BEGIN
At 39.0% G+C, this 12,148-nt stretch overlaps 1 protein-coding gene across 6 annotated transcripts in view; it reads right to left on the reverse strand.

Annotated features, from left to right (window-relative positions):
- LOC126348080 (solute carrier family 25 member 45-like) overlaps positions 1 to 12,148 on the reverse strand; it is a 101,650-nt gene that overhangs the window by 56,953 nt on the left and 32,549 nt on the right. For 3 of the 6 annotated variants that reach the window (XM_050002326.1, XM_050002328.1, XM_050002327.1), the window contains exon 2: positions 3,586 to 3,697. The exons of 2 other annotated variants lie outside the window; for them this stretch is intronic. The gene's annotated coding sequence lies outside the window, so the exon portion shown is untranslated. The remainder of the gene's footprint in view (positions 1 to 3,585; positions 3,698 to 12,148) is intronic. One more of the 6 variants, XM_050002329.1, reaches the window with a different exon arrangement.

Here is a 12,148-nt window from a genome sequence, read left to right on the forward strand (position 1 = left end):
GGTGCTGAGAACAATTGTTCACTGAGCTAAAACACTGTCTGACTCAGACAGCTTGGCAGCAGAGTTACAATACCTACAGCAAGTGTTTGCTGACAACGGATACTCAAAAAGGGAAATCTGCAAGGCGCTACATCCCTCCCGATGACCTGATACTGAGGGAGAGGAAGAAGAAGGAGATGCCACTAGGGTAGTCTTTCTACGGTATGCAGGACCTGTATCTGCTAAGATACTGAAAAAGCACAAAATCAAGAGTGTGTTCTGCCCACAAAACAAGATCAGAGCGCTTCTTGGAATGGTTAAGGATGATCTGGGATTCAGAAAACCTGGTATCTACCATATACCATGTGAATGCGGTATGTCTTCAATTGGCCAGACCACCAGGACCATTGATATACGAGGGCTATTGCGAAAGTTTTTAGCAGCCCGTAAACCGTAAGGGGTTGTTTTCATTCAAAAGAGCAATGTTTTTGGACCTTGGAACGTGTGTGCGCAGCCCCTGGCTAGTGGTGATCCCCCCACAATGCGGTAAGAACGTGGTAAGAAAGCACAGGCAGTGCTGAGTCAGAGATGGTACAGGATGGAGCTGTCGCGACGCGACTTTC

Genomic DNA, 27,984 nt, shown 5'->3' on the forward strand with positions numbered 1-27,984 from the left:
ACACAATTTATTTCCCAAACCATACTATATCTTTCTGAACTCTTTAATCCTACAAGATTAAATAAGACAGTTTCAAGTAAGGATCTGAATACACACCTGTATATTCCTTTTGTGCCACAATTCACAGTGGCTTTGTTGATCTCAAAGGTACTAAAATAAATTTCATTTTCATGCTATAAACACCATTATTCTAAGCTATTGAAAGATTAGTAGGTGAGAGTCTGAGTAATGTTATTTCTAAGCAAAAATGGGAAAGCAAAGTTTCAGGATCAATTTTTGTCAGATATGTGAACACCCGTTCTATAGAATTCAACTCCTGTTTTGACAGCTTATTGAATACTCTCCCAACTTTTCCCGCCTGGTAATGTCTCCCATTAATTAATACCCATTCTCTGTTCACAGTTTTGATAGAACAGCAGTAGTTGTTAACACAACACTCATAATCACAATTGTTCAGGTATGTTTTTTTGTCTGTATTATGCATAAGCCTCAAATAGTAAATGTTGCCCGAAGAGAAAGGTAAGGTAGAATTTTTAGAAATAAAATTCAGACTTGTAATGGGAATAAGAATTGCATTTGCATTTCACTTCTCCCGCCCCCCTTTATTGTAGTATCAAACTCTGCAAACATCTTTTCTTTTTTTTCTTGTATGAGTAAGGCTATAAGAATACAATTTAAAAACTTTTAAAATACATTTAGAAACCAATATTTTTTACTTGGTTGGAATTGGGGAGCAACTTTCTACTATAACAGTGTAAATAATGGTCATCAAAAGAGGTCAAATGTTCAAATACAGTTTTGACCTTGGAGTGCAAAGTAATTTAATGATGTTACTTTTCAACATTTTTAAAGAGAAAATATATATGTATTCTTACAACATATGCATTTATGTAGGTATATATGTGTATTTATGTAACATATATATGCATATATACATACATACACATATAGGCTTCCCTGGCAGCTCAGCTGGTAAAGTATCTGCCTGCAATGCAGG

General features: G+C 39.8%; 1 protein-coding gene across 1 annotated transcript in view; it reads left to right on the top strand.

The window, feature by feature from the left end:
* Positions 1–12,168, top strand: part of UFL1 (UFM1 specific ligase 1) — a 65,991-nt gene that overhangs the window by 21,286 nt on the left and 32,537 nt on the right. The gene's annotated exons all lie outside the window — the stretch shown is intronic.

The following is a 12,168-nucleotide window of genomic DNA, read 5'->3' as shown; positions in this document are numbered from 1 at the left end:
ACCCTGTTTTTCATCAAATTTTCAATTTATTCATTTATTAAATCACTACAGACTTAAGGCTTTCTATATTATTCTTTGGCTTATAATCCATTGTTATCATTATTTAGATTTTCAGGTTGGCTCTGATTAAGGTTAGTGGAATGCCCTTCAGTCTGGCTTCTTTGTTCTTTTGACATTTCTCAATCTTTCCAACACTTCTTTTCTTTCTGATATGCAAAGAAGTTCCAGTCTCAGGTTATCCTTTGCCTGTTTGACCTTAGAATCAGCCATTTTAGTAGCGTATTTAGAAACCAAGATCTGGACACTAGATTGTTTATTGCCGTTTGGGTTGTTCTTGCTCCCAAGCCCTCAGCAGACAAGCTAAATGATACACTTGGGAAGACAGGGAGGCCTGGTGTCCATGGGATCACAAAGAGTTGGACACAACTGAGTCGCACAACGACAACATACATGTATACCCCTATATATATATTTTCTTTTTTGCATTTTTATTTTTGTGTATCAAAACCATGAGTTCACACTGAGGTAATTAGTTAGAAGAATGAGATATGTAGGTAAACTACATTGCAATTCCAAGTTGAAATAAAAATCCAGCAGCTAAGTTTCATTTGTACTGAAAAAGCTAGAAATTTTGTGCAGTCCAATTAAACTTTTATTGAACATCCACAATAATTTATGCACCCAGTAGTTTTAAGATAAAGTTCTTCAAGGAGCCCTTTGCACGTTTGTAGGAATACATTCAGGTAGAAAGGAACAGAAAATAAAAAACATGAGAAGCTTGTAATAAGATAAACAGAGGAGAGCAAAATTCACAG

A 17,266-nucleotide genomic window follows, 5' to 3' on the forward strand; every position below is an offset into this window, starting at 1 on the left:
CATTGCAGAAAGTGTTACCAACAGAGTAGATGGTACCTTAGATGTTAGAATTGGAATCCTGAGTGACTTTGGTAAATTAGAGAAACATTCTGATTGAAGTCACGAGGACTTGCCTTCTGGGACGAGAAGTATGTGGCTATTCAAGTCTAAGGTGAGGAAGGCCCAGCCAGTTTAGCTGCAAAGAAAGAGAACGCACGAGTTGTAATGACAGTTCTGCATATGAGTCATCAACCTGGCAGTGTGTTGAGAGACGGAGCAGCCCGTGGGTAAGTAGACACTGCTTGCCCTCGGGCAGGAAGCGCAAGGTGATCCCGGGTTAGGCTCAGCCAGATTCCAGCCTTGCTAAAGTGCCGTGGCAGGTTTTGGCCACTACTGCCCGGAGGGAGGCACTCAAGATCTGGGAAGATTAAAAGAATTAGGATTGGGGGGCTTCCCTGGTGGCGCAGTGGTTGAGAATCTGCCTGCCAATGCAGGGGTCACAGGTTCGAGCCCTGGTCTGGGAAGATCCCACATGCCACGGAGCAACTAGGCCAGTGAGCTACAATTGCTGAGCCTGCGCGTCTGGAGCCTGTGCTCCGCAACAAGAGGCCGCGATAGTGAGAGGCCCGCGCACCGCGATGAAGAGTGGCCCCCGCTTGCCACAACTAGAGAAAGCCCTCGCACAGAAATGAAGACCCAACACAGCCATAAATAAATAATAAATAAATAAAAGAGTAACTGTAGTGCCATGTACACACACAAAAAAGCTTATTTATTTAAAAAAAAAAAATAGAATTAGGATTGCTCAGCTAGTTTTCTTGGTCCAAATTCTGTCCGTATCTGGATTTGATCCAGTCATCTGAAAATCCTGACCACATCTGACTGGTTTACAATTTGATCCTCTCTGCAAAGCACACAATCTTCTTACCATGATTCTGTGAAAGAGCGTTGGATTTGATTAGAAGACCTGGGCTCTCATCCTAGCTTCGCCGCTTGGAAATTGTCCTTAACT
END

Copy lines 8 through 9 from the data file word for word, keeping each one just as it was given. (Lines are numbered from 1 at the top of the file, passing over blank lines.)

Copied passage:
General features: G+C 39.8%; 1 protein-coding gene across 1 annotated transcript in view; it reads left to right on the top strand.

The window, feature by feature from the left end: